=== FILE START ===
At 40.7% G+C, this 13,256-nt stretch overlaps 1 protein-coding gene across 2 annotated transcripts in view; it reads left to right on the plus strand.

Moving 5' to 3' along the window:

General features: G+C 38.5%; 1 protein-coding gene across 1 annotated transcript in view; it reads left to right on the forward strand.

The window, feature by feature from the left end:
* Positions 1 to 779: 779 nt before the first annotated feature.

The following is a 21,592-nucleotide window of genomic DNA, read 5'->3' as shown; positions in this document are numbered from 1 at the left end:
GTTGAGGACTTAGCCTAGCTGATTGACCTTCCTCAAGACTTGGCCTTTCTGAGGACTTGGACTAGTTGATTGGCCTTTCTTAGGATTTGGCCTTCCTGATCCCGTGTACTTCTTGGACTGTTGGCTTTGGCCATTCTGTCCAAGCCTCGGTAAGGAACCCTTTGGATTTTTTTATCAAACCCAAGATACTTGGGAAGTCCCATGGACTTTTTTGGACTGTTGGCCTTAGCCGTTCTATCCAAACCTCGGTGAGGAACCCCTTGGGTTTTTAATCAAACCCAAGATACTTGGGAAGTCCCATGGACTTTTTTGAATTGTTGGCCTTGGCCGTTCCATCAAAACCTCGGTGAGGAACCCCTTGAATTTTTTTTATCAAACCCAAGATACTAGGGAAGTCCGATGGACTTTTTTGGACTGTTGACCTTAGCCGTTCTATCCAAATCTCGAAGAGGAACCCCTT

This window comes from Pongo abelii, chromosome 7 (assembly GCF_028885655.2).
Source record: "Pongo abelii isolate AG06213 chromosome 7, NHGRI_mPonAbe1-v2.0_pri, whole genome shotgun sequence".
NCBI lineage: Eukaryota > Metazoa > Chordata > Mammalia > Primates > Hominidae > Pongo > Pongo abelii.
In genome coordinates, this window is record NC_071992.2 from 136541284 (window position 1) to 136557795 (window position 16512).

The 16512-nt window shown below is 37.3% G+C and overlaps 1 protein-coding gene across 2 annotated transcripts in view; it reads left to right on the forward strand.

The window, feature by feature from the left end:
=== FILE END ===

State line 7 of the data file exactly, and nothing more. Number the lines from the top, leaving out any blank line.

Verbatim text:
GTTGAGGACTTAGCCTAGCTGATTGACCTTCCTCAAGACTTGGCCTTTCTGAGGACTTGGACTAGTTGATTGGCCTTTCTTAGGATTTGGCCTTCCTGATCCCGTGTACTTCTTGGACTGTTGGCTTTGGCCATTCTGTCCAAGCCTCGGTAAGGAACCCTTTGGATTTTTTTATCAAACCCAAGATACTTGGGAAGTCCCATGGACTTTTTTGGACTGTTGGCCTTAGCCGTTCTATCCAAACCTCGGTGAGGAACCCCTTGGGTTTTTAATCAAACCCAAGATACTTGGGAAGTCCCATGGACTTTTTTGAATTGTTGGCCTTGGCCGTTCCATCAAAACCTCGGTGAGGAACCCCTTGAATTTTTTTTATCAAACCCAAGATACTAGGGAAGTCCGATGGACTTTTTTGGACTGTTGACCTTAGCCGTTCTATCCAAATCTCGAAGAGGAACCCCTT